The part-time writer is excited to sit down at the page, even though it might not be every day. The part-time writer is more dedicated and more focused at each sitting, because the part-time writer wants to be there. The part-time writer is productive, because he knows there’s a limited time and comes to the page mentally prepared to work, without making excuses NOT to write during that time. It’s as important to the schedule as the weekly golf game or the hair cut or the grocery shopping trip. It is integrated into one’s life, and there’s a freedom in not having to count on it to pay the bills. At the same time, there’s a passion for the job that pays the bills. The part-time writer looks forward to getting up in the morning and going to work. Obviously, not every day is bliss, but there’s not that constant inner struggle and self-sabotage that wanna-bes face.

The transitional writer (who will get short shrift in this piece, I’m afraid) may or may not enjoy the current day job, but knows he wants to eventually write full-time. He approaches writing in a more disciplined fashion, treating writing as a second job until he’s in a position to make it his only job. For several years, he may be working full-time at his day job, and, as the writing takes off, put in as many hours on the writing as he does at the day job. Essentially, he’s carrying two full-time careers. But he wants it enough to make it worth it. I’ve done that; you’re tired most of the time. But, in the end, it’s worth it.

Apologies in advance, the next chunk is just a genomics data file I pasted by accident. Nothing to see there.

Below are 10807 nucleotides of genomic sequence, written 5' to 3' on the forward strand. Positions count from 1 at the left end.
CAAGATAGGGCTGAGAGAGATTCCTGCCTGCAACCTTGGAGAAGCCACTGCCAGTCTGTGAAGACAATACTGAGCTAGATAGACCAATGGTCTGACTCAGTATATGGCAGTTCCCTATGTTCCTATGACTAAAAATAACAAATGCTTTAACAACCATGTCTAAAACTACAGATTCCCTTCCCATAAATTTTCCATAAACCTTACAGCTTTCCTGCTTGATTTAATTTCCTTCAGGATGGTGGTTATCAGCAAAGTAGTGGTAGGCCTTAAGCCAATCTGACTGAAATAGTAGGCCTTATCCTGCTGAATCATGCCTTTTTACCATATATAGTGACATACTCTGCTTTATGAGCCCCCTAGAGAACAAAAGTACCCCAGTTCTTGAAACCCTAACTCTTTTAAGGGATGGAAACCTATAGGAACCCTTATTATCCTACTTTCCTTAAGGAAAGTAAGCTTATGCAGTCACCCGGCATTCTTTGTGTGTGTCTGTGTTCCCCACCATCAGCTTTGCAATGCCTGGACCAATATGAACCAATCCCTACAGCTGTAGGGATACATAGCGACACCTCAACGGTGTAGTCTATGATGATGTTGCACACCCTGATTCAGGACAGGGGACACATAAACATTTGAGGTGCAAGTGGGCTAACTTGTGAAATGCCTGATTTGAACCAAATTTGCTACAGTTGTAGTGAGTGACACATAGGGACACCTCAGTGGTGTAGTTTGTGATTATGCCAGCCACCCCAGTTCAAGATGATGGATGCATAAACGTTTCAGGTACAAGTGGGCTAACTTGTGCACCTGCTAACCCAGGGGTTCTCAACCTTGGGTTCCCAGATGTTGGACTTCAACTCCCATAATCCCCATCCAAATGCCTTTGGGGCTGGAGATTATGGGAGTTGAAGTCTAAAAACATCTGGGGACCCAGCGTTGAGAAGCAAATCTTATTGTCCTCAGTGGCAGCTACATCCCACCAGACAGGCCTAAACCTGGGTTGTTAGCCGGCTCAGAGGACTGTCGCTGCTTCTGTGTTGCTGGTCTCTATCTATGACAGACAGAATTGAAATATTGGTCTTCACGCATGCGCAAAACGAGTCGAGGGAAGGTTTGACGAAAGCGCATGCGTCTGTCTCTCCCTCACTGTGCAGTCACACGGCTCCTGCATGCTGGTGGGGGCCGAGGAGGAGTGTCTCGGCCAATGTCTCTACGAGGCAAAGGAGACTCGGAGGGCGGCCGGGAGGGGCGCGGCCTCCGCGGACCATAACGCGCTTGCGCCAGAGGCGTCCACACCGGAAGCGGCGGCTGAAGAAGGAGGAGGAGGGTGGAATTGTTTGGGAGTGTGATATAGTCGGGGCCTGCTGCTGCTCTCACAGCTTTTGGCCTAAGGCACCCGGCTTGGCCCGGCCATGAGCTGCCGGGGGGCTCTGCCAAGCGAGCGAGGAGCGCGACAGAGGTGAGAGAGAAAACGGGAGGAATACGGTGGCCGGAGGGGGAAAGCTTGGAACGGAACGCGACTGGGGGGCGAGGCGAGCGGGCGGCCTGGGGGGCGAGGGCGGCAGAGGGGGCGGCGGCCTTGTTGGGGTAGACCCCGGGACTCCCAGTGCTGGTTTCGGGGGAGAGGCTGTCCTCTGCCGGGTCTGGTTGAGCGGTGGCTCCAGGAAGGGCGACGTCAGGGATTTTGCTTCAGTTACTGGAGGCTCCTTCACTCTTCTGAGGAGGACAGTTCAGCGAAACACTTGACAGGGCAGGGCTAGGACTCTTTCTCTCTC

Initially, the part-time writer doesn’t have to worry about deadlines. Eventually, if the writer is good enough and actually sends pieces out that get published, he’ll have to make a slight adjustment. Now, he’s on someone else’s schedule, and other people depend on him to hold up his end of the bargain (the contract), so that they can do their jobs and earn their livings. If it’s a large project, the part-time writer either uses vacation time or schedules a sabbatical. Or, he moves into “transitional writer mode” for at least some of the time, treating the writing as a second job. If it’s a smaller project, he has to rearrange his schedule to get it done. The “doing” might not be as much fun as it was before, but the end result makes it worth it.

The part-time writer still takes classes and goes to conferences and networks with writers. However, because he understands the protocols of his own profession, the protocols in the writing profession aren’t quite as foreign. When he asks for advice and receives advice from a professional in the field, he graciously says, “Thank you” and decides on his own time what is useful to him and what isn’t. He doesn’t behave like the wanna-be, who stands there arguing with the pro, wasting everyone’s time and energy. The part-time writer enjoys exploring what the writing profession has to offer, because there’s not a lot of pressure involved, and therefore, not a lot of desperation. He can approach professional writers as a fellow professional in another field. There’s already common ground. There’s not a sense of “You’re published and I’m not, so you OWE me” that’s become so prevalent on forums and in conferences the last few years.

Will the part-time writer ever become a full-time writer? It’s possible. In many cases, it’s even probable. But when that time comes, it is a CHOICE. The part-time writer approaches the needs of the business with the same professional attitude he uses in his own work, but also has freedom because of his enjoyment of his current work. And that will help make whatever CHOICE he makes the right one.

–Devon Ellington publishes under a half a dozen names in both fiction and non-fiction. Visit her blog on the writing life, Ink in My Coffee.


One comment

  1. […] I’ve got some ideas on approaches to writing if you DON’T want to be a full-time writer, but still want to write, over on the SDR blog. […]